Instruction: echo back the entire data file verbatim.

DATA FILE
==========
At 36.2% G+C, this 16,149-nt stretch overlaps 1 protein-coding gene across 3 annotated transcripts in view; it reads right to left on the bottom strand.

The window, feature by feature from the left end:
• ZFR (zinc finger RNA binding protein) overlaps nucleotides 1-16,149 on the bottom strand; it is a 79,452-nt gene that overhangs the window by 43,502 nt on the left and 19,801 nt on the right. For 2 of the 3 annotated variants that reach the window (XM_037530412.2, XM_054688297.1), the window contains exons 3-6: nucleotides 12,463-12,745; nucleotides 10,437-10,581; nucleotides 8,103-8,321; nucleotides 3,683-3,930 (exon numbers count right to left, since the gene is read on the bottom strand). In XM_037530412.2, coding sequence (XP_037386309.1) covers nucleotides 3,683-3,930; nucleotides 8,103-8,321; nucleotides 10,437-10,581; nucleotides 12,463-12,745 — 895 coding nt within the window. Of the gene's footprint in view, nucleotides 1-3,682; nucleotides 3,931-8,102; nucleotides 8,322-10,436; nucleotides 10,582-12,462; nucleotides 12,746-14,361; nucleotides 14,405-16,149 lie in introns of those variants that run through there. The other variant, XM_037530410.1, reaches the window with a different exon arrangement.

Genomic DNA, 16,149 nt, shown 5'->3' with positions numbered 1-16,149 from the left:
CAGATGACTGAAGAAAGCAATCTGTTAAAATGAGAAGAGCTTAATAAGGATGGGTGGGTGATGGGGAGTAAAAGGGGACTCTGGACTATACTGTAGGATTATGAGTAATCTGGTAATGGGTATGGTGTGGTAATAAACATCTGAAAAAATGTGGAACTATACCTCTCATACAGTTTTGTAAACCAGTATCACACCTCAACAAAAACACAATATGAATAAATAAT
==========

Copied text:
At 36.2% G+C, this 16,149-nt stretch overlaps 1 protein-coding gene across 3 annotated transcripts in view; it reads right to left on the bottom strand.

The window, feature by feature from the left end:
• ZFR (zinc finger RNA binding protein) overlaps nucleotides 1-16,149 on the bottom strand; it is a 79,452-nt gene that overhangs the window by 43,502 nt on the left and 19,801 nt on the right. For 2 of the 3 annotated variants that reach the window (XM_037530412.2, XM_054688297.1), the window contains exons 3-6: nucleotides 12,463-12,745; nucleotides 10,437-10,581; nucleotides 8,103-8,321; nucleotides 3,683-3,930 (exon numbers count right to left, since the gene is read on the bottom strand). In XM_037530412.2, coding sequence (XP_037386309.1) covers nucleotides 3,683-3,930; nucleotides 8,103-8,321; nucleotides 10,437-10,581; nucleotides 12,463-12,745 — 895 coding nt within the window. Of the gene's footprint in view, nucleotides 1-3,682; nucleotides 3,931-8,102; nucleotides 8,322-10,436; nucleotides 10,582-12,462; nucleotides 12,746-14,361; nucleotides 14,405-16,149 lie in introns of those variants that run through there. The other variant, XM_037530410.1, reaches the window with a different exon arrangement.

Genomic DNA, 16,149 nt, shown 5'->3' with positions numbered 1-16,149 from the left:
CAGATGACTGAAGAAAGCAATCTGTTAAAATGAGAAGAGCTTAATAAGGATGGGTGGGTGATGGGGAGTAAAAGGGGACTCTGGACTATACTGTAGGATTATGAGTAATCTGGTAATGGGTATGGTGTGGTAATAAACATCTGAAAAAATGTGGAACTATACCTCTCATACAGTTTTGTAAACCAGTATCACACCTCAACAAAAACACAATATGAATAAATAAT